Capt. Malcolm Reynolds: So me and mine gotta lay down and die... so you can live in your better world?
The Operative: I'm not going to live there. There's no place for me there... any more than there is for you. Malcolm... I'm a monster.What I do is evil. I have no illusions about it, but it must be done.
[/URL]

He knew he was a bad guy but thought it was necessary to achieve the goals of the Alliance.
 

thothguard51

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I have always felt the strongest stories are those where the Antagonist story is told alongside that of the Protagonistl. In many cases, they parallel each other, just that they have different goals...
 

S.J.

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I disagree.

Let me take an historic example: The English thought they were the good guys in the Easter Uprising of 1916. The Irish thought THEY were the good guys and that the English were cold-blooded murderers.

Which side you laud depends entirely upon which side you are portraying. Obviously, I have an opinion on which were the good guys but a lot of people lauded a side I don't admire. To do what *I* would consider a good novel about it you would have to base it on the idea that *both* sides thought they were right.

Another example: Hitler was lauded by many (most?) Germans who liked what he was doing. Did that mean Bonhoeffer had no right to conspire to assassinate him?

Life is not as simple as you are presenting and hopefully neither is our writing.

You're right, I suppose, especially about the Hitler thing. But that's an easy example to use. The things Hitler did were so basically, disgustingly wrong that anybody who actively opposed him is a hero.

What I meant was: I dislike it when heroes in novels believe they are righteous in opposing the villain, despite nobody else seeing it. They plough on towards their goal without ever questioning if THEY aren't the 'bad' guys; and the reader is not supposed to question this either.

To give an historical example: The Bolsheviks used force to usurp the Constituent Assembly of Russia in 1918, despite the fact that the majority of people wanted the Assembly, because they thought they knew what was best for Russia.

The only difference is, in novels, the minority usurpers are often proven right.

I know that's a sweeping statement, and to be honest I think villains can mean anything from Hitler to simply opposing factions like in the Easter Uprising (although I'm not going to lie, I didn't know what that was before you mentioned it). But it irks me when heros are presented as Just Good; and it's even worse if writers justify this by making the villain excessively, vilely evil.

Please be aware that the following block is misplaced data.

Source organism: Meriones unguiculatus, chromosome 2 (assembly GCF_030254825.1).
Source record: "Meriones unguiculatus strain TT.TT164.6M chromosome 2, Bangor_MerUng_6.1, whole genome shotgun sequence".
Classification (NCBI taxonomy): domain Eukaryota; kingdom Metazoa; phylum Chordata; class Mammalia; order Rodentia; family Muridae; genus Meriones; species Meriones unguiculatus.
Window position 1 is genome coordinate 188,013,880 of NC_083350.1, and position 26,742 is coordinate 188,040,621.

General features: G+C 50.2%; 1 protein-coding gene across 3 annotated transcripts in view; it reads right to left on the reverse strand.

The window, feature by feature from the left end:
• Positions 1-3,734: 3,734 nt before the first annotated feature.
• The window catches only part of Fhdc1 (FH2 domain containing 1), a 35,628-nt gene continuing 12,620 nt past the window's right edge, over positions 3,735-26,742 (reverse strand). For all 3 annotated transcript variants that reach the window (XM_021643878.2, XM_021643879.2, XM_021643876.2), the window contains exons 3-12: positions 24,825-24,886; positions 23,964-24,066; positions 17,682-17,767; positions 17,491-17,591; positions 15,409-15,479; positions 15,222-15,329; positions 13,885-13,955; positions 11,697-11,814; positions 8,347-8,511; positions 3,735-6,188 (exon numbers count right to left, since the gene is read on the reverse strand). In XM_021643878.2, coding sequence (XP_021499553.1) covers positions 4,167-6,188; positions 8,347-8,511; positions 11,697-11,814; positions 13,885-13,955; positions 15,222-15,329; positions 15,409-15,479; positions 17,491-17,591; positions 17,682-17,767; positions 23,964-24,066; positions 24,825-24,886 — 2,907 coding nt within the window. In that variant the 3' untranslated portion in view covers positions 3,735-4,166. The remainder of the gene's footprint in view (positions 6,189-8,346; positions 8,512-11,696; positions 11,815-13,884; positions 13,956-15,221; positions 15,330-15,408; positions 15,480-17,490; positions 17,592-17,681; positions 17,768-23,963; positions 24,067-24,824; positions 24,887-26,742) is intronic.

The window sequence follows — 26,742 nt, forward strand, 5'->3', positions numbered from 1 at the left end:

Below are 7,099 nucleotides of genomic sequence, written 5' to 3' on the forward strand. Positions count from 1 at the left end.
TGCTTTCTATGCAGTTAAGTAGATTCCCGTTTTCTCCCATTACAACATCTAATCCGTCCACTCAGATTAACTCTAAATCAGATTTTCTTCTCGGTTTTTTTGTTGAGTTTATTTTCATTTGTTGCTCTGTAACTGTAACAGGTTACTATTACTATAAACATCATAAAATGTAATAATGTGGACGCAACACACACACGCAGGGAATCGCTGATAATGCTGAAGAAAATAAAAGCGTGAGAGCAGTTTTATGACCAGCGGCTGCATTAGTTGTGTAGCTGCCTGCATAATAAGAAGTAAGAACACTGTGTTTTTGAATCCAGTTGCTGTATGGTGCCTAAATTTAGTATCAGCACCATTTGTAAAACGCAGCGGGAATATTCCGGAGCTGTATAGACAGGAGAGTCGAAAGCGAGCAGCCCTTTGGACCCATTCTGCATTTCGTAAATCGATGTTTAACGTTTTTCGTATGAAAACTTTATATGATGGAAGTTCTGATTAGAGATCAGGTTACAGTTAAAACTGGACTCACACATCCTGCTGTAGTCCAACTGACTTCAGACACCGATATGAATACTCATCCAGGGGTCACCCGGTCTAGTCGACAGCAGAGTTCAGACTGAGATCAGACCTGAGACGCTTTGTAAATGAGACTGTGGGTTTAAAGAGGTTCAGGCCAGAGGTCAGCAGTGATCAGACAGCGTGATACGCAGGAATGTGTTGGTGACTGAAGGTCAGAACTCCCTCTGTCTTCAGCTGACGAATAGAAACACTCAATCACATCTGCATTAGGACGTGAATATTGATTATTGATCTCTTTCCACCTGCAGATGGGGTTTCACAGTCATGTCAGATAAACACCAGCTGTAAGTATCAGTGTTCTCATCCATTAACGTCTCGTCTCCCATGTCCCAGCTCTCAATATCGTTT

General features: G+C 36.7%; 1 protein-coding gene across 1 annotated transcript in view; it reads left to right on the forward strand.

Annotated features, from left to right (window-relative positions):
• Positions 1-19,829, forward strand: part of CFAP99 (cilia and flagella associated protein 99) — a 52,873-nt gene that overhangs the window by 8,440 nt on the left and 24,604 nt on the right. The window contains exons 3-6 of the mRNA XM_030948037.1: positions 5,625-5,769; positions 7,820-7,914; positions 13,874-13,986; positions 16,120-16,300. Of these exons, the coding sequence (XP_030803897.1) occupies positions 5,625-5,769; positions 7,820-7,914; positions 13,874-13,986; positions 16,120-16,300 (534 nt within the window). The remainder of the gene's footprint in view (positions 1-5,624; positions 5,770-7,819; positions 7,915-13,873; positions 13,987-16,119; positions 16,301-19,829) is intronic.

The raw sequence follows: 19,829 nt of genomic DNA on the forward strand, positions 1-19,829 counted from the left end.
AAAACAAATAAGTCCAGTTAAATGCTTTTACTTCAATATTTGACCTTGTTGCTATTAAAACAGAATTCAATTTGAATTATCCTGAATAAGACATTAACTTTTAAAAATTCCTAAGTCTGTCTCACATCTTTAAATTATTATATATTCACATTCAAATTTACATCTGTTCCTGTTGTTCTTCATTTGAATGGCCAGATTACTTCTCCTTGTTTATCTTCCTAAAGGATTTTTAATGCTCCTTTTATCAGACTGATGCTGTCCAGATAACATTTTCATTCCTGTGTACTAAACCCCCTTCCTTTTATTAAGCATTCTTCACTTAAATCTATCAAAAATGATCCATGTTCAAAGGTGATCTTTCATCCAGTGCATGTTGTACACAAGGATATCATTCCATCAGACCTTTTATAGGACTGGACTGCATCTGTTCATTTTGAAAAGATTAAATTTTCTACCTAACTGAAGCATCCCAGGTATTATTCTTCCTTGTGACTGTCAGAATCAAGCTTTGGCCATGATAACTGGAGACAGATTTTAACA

I think we might actually be on the same page here.

The Operative from the movie Serenity came to mind while I was reading this thread.

I was thinking of him, too! He's such a great walking anti-cliche! :D
 

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I agree that heroes shouldn't be just good and villains just evil, which I thinks makes my Easter Uprising example a better one. While I think the English were 100% wrong, that didn't make them necessarily evil. I only raised the Hitler example because you said that most people would support a "good" usurper which I don't agree with. They may oppose him from fear or a number of other reasons.

The British/English vs the Irish wasn't "factions" but one nation fighting an oppressive conqueror. The thing is that the "oppressive conqueror" side didn't see themselves in that light. They saw the rebels as traitors who should be killed.

The fact that it was not quite so easy a pure good vs pure evil situation makes it interesting. The leaders of the British (Gen Maxwell to be specific) never had any doubt that the Uprising should be put down and the leaders executed. But Gen. Maxwell was no monster, in fact there was a lot of good that could be said about him as a person (not for his actions after the Uprising).

Which means, bottom line, that we are in agreement.

Edit: I'm not Irish, by the way, as shown by my log-in. ;)
 
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S.J.

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You've got a good point about my 'everyone should support a usurper' argument... I didn't think through that properly. But still: although being pig-headedly sure that you're 'fighting the good fight' might be seen as an admirable (or even necessary) trait in a hero, it doesn't sit well with me.

...the English were (as usual *ahem*) 100% wrong...

AHEM. Excuse me. Everything else I agree with. Everything but that "as usual". :tongue

Haha, and I did think you were Irish for a moment there.
 

Albannach

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You've got a good point about my 'everyone should support a usurper' argument... I didn't think through that properly. But still: although being pig-headedly sure that you're 'fighting the good fight' might be seen as an admirable (or even necessary) trait in a hero, it doesn't sit well with me.



AHEM. Excuse me. Everything else I agree with. Everything but that "as usual". :tongue

Haha, and I did think you were Irish for a moment there.

haha! I removed the "as usual" as a bit inflammatory.

Edit: I fly my colours pretty plainly since Albannach is Gàidhlig for "Scottish".

Even worse. ;)

I also edited to refer to the British which is more accurate for that time period.